Australian poet Les Murray’s poems often reflect his own belief and value system, as well as provide a new outlook on social issues, such as homelessness and drugs, as shown in ‘Midnight Lake’. He also highlights the importance of rural Australian culture, claiming that poetry can ‘model the fullness of life and bring our fullest being in to play’. Natural sacramentalism and the significance of ordinary lives, as shown in ‘An Absolutely Ordinary Rainbow’ and ‘Spring Hail’, are common themes throughout his works. Murray also frequently draws upon Aboriginal culture and how their traditions are gradually being degraded by the Americanisation of Australia, as shown by ’Sydney and the Bush’ and ‘Inside Ayer’s Rock’.
Les Murray uses everyday language in a skilled and sensitive way throughout his poems to reflect the values of Australian society and subsequently open people’s eyes to new ideas and perceptions. An Absolutely Ordinary Rainbow serves the aesthetic purpose of reflecting on the social construction of masculinity in Australia and the way in which ordinary human experiences can be something sacramental. Through the use of allusion, synecdoche and symbolism, Murray explores the human condition and how people yearn to have a sense of belonging within Australian society, especially when it comes to masculinity. Inside Ayer’s Rock, on the other hand, serves the ideological purpose of criticising the commodification of Aboriginal culture. Murray shows how Aboriginal culture has been misrepresented, capitalised and mocked through the use of irony, imagery and symbolism. Through using evocative language, the fake and artificial nature of their commodified heritage is highlighted and reminds the contemporary audience to not fall for the counterfeit veneer that shrouds Aboriginal customs.
The artificiality of commodified Aboriginal culture throughout Inside Ayer’s Rock is presented through the use of industrial imagery. The title “Inside Ayer’s Rock” does not actually refer to Uluru, but rather the resort and gift shop twenty miles from the tourist destination and Aboriginal sacred place. The setting is described as having “paired fluorescent lights” on “steel pillars” with a “haze-blue marquee cloth” acting as the ceiling. The first four lines immediately present the idea that the resort is not only highly industrial, but also a fake and artificial facade which contrasts the natural beauty of Uluru. Artificiality is also emphasised through the line “dusted coolabah trees”, providing the image that there are cardboard cut-outs of native Australian flora that have been dusted by the workers there, which further plays into the notion that there is nothing natural about the resort. There is a clear juxtaposition between the natural Aboriginal culture and the man-made misrepresentation.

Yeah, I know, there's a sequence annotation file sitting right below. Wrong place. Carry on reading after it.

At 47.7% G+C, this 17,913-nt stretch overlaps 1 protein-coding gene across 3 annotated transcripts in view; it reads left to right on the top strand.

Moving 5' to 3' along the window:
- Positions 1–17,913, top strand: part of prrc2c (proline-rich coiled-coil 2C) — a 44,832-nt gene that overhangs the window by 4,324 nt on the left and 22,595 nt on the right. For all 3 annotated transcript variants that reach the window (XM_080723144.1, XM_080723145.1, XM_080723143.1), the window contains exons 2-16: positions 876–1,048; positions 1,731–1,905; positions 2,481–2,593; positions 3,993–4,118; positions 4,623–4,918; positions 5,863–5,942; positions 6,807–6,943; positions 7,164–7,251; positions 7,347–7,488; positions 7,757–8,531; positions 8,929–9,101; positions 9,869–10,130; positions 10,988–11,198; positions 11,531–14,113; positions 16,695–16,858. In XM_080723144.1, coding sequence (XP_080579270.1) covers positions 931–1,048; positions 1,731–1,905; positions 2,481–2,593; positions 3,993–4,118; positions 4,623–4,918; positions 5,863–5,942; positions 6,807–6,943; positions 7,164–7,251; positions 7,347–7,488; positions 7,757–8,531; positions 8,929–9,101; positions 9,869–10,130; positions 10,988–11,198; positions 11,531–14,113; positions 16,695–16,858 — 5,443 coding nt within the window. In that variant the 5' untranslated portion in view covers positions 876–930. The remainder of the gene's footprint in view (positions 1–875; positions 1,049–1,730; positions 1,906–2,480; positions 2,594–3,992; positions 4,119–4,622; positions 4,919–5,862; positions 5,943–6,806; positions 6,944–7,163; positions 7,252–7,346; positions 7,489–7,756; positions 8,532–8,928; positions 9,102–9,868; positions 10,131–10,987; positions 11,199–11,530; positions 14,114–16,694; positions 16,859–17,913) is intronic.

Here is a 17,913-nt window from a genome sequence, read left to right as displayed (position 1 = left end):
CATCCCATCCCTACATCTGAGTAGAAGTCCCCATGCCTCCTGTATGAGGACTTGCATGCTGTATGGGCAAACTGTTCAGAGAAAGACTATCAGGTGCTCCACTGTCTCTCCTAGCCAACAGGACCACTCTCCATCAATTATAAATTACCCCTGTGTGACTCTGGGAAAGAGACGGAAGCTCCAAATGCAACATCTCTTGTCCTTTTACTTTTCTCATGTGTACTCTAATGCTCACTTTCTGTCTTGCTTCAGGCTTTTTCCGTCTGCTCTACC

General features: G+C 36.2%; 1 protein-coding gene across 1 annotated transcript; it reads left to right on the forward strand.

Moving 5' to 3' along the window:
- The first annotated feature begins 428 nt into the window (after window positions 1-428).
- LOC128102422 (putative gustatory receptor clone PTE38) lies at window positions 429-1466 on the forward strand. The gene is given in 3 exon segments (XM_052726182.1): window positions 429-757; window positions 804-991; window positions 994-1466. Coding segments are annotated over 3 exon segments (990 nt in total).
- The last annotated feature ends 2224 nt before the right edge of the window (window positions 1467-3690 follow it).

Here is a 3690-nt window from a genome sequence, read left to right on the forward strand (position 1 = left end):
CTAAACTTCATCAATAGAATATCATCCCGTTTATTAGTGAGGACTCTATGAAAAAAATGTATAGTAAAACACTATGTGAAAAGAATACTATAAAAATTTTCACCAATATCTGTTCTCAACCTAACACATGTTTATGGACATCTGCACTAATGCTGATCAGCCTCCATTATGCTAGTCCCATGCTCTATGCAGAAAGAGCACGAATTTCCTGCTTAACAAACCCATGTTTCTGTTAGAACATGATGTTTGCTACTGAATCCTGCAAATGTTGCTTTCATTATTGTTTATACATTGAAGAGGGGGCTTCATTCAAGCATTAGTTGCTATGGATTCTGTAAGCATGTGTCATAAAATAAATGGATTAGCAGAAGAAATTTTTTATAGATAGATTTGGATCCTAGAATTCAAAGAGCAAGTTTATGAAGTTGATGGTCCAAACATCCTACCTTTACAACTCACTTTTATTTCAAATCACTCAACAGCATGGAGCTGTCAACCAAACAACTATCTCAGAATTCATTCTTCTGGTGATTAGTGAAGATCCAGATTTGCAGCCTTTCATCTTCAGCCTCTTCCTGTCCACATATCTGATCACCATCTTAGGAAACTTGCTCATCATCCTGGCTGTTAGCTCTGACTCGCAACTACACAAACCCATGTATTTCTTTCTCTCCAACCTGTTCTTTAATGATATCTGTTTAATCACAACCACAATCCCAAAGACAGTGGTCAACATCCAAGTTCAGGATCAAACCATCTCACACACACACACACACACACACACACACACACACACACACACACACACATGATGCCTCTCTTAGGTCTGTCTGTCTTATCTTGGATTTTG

The way in which people have capitalised on Aboriginal traditions in Australia is also criticised through the use of irony. The line about a “sheet-iron Dreamtime Experience that is turned off at night” is highly ironic – a ‘dream’ cannot be ‘turned off at night’. The line emphasises the fact that an age-old storytelling tradition has been capitalised on and lost all merit because of the way it is sold to the public. The owners of the shopfront have fashioned their opening hours to a time that they think would attract the most tourists without taking into account the true experience that is intended. They’re therefore making more money this way and further benefiting from a tradition that isn’t even their own – one of the highest forms of cultural appropriation. The idea of televisions that “talk in gassy colours” further emphasises the point that Aboriginal culture has been exploited. Since Ayer’s Rock is a tourist attraction, the televisions are most likely playing documentaries about native Australians and their heritage to lure people in; “gassy colours” further evolves the idea of artificiality, too.
The degradation and mockery that’s been made of Aboriginal culture is shown in the poem through the use of symbolism and irony. “Near the entrance, where you pay for fuel, there stands a tribal man in rib-paint and pubic tassel” accentuates just how much the Aborigines have been degraded by society. The whole notion of natives wearing “pubic tassel” is a tourist misrepresentation that drips irony. The cardboard Aborigine is there as a photo opportunity and is symbolic of the distorted image people have of their culture. When people pose for a picture, they are further degrading Aboriginal tradition by blindly enforcing a humiliating stereotype. They find the cut-out so profound and bizarre that they have to pose for a photo. The bathos in the final line “In beyond the children’s playworld there are fossils, like crumpled old drawings of creatures in rock” further evolves the idea that Aboriginal heritage has been blindly disregarded. A multitude of misrepresentations has been left to fester in tourist destinations such as Ayer’s Rock, which Murray believes will gradually lead to Aboriginal culture being totally degraded and devalued by Australian society.